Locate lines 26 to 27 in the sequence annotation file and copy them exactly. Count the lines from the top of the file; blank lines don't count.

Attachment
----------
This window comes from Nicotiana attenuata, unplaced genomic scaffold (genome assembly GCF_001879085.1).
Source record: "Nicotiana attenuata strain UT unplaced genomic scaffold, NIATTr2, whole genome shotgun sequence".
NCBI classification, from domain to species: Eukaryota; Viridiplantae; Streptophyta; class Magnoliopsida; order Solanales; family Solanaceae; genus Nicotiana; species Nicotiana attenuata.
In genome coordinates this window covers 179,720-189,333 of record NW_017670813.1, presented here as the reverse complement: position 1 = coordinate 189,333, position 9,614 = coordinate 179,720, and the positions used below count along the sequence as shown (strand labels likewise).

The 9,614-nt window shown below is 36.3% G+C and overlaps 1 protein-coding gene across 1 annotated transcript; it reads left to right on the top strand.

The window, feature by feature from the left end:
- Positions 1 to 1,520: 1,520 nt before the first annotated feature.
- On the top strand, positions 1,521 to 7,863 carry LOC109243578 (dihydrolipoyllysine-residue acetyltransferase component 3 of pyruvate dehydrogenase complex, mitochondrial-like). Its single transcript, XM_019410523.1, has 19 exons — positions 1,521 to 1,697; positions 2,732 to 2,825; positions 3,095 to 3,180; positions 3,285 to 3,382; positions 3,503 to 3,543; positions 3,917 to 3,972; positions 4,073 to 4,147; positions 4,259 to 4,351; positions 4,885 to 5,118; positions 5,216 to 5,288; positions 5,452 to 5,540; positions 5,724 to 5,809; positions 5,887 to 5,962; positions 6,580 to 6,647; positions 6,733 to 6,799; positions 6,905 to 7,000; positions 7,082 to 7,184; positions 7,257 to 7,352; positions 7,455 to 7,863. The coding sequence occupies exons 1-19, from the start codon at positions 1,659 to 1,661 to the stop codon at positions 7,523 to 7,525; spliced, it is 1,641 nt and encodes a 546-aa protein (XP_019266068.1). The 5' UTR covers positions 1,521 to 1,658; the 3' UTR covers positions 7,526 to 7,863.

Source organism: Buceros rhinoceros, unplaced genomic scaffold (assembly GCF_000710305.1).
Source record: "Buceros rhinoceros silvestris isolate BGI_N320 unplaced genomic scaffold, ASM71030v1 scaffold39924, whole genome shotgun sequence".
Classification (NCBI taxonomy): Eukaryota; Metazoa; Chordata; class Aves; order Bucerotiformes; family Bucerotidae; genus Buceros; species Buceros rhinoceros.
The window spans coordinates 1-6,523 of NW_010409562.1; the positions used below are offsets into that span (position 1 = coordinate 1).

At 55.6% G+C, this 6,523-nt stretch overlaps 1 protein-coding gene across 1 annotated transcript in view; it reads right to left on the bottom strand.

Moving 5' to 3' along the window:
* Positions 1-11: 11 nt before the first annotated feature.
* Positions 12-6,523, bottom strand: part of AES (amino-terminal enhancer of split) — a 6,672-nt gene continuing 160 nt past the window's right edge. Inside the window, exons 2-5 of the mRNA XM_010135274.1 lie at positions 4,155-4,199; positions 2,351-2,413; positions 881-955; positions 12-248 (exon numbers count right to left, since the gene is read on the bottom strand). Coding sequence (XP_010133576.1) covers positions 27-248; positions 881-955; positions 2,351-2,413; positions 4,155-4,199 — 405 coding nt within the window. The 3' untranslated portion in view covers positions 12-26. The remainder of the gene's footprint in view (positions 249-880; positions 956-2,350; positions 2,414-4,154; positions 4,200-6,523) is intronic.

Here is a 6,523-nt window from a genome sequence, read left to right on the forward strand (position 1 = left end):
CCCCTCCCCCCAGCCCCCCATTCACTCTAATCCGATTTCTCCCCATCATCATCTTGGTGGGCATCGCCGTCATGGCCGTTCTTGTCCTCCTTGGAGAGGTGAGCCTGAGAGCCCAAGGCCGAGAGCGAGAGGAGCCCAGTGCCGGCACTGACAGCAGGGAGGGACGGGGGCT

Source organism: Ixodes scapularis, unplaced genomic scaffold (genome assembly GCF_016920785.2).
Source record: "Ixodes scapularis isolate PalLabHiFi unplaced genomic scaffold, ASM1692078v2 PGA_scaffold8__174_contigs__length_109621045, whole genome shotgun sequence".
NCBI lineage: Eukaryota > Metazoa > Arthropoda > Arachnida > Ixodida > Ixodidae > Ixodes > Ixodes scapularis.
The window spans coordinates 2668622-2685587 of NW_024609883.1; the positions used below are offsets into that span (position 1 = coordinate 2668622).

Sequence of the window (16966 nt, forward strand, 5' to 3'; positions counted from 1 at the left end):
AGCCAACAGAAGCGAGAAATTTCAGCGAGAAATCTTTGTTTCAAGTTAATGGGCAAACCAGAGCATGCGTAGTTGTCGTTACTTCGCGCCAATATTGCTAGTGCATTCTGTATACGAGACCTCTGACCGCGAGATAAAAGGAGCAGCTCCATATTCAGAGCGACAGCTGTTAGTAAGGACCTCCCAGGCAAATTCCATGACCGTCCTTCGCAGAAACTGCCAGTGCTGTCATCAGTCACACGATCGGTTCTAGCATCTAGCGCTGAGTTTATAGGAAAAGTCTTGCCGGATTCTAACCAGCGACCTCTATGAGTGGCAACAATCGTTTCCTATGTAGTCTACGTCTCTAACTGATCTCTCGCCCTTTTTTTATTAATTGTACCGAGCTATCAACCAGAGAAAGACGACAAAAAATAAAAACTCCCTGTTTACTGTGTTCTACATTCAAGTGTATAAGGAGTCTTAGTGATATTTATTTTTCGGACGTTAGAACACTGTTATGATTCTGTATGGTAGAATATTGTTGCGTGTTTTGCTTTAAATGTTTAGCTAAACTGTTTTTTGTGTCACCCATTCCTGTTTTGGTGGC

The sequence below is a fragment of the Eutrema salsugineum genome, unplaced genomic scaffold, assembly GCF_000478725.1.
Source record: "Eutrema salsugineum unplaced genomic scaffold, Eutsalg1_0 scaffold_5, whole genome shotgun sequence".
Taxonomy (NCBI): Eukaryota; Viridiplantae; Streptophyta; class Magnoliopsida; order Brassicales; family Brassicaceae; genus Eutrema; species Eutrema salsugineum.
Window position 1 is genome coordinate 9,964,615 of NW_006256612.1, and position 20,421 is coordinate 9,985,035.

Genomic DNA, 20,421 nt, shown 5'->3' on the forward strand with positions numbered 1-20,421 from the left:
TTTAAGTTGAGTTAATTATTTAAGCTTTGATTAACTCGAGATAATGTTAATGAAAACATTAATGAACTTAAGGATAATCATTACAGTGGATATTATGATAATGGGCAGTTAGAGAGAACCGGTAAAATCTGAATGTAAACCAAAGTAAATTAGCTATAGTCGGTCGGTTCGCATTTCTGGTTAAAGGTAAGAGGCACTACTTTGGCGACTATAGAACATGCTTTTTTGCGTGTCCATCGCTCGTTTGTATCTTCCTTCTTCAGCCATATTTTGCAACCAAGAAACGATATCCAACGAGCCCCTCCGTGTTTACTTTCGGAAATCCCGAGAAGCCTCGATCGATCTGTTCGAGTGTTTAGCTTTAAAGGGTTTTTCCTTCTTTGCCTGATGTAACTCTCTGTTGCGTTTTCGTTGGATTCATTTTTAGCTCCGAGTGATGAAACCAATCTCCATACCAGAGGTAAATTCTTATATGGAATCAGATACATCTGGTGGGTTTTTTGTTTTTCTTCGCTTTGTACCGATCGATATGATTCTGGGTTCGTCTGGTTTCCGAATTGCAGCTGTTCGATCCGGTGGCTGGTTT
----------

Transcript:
Source record: "Eutrema salsugineum unplaced genomic scaffold, Eutsalg1_0 scaffold_5, whole genome shotgun sequence".
Taxonomy (NCBI): Eukaryota; Viridiplantae; Streptophyta; class Magnoliopsida; order Brassicales; family Brassicaceae; genus Eutrema; species Eutrema salsugineum.